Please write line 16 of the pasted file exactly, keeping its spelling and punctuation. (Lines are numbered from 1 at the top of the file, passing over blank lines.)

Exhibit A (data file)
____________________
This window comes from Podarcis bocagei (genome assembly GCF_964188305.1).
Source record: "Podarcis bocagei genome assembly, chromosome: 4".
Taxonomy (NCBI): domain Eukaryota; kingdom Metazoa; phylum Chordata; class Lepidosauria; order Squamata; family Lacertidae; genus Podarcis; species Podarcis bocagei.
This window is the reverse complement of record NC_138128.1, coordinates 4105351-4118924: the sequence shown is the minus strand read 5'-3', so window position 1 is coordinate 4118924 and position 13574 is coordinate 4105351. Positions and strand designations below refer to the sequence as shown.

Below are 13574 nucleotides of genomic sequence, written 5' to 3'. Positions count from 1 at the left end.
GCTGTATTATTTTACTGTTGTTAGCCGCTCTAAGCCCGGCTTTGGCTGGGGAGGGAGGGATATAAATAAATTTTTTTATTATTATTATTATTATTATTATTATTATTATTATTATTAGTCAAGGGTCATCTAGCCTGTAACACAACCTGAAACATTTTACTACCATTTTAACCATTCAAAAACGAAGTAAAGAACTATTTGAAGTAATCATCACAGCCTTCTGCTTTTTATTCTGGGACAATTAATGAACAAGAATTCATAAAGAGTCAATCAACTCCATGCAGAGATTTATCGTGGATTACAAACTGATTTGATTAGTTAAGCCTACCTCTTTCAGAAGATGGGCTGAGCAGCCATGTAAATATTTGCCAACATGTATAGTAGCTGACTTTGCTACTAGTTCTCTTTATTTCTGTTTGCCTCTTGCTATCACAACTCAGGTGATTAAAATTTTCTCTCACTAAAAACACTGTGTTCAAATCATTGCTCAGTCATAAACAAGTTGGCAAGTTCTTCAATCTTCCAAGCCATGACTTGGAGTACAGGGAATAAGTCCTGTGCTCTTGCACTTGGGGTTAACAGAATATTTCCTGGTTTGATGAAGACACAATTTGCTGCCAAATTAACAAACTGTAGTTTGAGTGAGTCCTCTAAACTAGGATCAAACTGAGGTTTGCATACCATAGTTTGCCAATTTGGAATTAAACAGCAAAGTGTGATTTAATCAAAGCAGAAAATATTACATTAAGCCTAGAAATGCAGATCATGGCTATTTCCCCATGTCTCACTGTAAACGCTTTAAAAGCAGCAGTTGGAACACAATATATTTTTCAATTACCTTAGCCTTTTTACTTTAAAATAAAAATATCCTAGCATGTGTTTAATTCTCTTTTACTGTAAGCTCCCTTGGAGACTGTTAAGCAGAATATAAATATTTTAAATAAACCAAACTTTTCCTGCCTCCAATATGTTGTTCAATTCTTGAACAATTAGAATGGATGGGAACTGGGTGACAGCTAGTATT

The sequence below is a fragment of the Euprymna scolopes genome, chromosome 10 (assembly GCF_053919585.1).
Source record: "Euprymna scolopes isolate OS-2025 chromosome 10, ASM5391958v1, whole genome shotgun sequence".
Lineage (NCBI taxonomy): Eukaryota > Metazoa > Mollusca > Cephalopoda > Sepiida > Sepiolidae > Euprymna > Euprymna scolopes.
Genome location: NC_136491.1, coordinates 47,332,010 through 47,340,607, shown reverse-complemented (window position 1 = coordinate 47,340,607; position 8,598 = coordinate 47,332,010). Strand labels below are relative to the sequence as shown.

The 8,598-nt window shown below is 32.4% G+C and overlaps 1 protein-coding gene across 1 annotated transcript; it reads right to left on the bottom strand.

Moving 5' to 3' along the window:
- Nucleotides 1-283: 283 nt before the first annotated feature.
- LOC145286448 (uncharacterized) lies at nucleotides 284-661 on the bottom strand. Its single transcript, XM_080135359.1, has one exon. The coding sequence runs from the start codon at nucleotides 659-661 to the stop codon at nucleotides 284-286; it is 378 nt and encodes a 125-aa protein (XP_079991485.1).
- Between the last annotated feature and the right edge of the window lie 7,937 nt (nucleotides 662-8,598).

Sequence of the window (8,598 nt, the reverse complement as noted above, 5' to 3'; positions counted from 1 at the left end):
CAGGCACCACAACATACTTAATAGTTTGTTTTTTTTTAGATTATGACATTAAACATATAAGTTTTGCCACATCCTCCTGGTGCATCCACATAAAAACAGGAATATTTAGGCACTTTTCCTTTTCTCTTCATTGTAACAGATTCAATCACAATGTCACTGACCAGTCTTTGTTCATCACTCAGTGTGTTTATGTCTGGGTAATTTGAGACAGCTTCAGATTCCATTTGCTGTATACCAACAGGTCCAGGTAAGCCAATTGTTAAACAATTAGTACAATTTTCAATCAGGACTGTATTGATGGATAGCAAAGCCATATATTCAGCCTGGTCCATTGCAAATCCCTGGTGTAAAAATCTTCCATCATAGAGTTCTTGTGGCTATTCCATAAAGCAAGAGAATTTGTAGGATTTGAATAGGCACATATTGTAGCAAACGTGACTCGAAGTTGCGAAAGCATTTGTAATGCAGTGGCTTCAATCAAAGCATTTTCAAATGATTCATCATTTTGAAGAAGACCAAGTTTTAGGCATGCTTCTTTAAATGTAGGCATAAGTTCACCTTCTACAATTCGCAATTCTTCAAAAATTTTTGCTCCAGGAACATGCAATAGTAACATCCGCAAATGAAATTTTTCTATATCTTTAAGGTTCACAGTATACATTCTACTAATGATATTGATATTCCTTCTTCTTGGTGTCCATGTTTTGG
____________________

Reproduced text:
Sequence of the window (8,598 nt, the reverse complement as noted above, 5' to 3'; positions counted from 1 at the left end):